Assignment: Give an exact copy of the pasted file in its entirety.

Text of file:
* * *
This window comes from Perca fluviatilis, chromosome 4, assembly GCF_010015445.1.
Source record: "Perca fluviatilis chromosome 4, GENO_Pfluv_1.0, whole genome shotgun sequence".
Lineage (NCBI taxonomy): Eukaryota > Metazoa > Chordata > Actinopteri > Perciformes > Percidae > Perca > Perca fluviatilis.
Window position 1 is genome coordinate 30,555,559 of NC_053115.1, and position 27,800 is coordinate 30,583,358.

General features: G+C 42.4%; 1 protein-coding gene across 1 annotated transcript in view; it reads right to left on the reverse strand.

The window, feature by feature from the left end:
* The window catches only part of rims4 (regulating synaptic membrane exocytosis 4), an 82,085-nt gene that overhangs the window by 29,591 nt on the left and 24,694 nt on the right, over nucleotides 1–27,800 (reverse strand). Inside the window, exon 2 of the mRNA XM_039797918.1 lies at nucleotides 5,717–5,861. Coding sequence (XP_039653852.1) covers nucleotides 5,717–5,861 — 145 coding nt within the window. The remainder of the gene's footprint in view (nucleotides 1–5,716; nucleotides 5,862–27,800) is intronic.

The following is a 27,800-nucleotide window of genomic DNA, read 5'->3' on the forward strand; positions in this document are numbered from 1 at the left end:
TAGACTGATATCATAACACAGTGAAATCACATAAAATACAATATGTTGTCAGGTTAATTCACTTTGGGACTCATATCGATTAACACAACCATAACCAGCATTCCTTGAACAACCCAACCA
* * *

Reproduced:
This window comes from Perca fluviatilis, chromosome 4, assembly GCF_010015445.1.
Source record: "Perca fluviatilis chromosome 4, GENO_Pfluv_1.0, whole genome shotgun sequence".
Lineage (NCBI taxonomy): Eukaryota > Metazoa > Chordata > Actinopteri > Perciformes > Percidae > Perca > Perca fluviatilis.
Window position 1 is genome coordinate 30,555,559 of NC_053115.1, and position 27,800 is coordinate 30,583,358.

General features: G+C 42.4%; 1 protein-coding gene across 1 annotated transcript in view; it reads right to left on the reverse strand.

The window, feature by feature from the left end:
* The window catches only part of rims4 (regulating synaptic membrane exocytosis 4), an 82,085-nt gene that overhangs the window by 29,591 nt on the left and 24,694 nt on the right, over nucleotides 1–27,800 (reverse strand). Inside the window, exon 2 of the mRNA XM_039797918.1 lies at nucleotides 5,717–5,861. Coding sequence (XP_039653852.1) covers nucleotides 5,717–5,861 — 145 coding nt within the window. The remainder of the gene's footprint in view (nucleotides 1–5,716; nucleotides 5,862–27,800) is intronic.

The following is a 27,800-nucleotide window of genomic DNA, read 5'->3' on the forward strand; positions in this document are numbered from 1 at the left end:
TAGACTGATATCATAACACAGTGAAATCACATAAAATACAATATGTTGTCAGGTTAATTCACTTTGGGACTCATATCGATTAACACAACCATAACCAGCATTCCTTGAACAACCCAACCA